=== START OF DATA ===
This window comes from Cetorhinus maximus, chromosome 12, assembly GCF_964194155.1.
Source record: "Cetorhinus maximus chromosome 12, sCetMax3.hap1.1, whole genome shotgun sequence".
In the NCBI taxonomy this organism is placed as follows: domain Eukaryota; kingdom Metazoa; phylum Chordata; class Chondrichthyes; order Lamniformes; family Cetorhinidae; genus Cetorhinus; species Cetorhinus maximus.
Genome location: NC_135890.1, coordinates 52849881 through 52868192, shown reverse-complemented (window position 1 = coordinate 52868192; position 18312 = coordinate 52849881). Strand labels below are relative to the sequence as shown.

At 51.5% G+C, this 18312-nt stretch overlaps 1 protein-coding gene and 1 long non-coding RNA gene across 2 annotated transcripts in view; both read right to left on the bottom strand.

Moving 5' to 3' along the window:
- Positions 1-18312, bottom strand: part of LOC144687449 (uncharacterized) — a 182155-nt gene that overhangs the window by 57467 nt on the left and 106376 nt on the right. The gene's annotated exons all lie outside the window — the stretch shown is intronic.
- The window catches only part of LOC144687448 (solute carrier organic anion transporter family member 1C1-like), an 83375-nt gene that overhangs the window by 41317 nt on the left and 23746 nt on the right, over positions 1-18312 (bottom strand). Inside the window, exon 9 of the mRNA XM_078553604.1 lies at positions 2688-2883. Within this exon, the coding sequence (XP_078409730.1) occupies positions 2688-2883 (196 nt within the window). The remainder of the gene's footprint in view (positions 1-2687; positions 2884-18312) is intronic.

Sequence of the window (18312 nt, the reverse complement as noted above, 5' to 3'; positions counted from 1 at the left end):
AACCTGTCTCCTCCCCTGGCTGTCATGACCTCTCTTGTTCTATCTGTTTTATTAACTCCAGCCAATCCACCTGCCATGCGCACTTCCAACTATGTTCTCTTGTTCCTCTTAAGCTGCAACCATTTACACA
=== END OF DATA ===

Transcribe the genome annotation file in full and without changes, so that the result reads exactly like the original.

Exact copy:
This window comes from Cetorhinus maximus, chromosome 12, assembly GCF_964194155.1.
Source record: "Cetorhinus maximus chromosome 12, sCetMax3.hap1.1, whole genome shotgun sequence".
In the NCBI taxonomy this organism is placed as follows: domain Eukaryota; kingdom Metazoa; phylum Chordata; class Chondrichthyes; order Lamniformes; family Cetorhinidae; genus Cetorhinus; species Cetorhinus maximus.
Genome location: NC_135890.1, coordinates 52849881 through 52868192, shown reverse-complemented (window position 1 = coordinate 52868192; position 18312 = coordinate 52849881). Strand labels below are relative to the sequence as shown.

At 51.5% G+C, this 18312-nt stretch overlaps 1 protein-coding gene and 1 long non-coding RNA gene across 2 annotated transcripts in view; both read right to left on the bottom strand.

Moving 5' to 3' along the window:
- Positions 1-18312, bottom strand: part of LOC144687449 (uncharacterized) — a 182155-nt gene that overhangs the window by 57467 nt on the left and 106376 nt on the right. The gene's annotated exons all lie outside the window — the stretch shown is intronic.
- The window catches only part of LOC144687448 (solute carrier organic anion transporter family member 1C1-like), an 83375-nt gene that overhangs the window by 41317 nt on the left and 23746 nt on the right, over positions 1-18312 (bottom strand). Inside the window, exon 9 of the mRNA XM_078553604.1 lies at positions 2688-2883. Within this exon, the coding sequence (XP_078409730.1) occupies positions 2688-2883 (196 nt within the window). The remainder of the gene's footprint in view (positions 1-2687; positions 2884-18312) is intronic.

Sequence of the window (18312 nt, the reverse complement as noted above, 5' to 3'; positions counted from 1 at the left end):
AACCTGTCTCCTCCCCTGGCTGTCATGACCTCTCTTGTTCTATCTGTTTTATTAACTCCAGCCAATCCACCTGCCATGCGCACTTCCAACTATGTTCTCTTGTTCCTCTTAAGCTGCAACCATTTACACA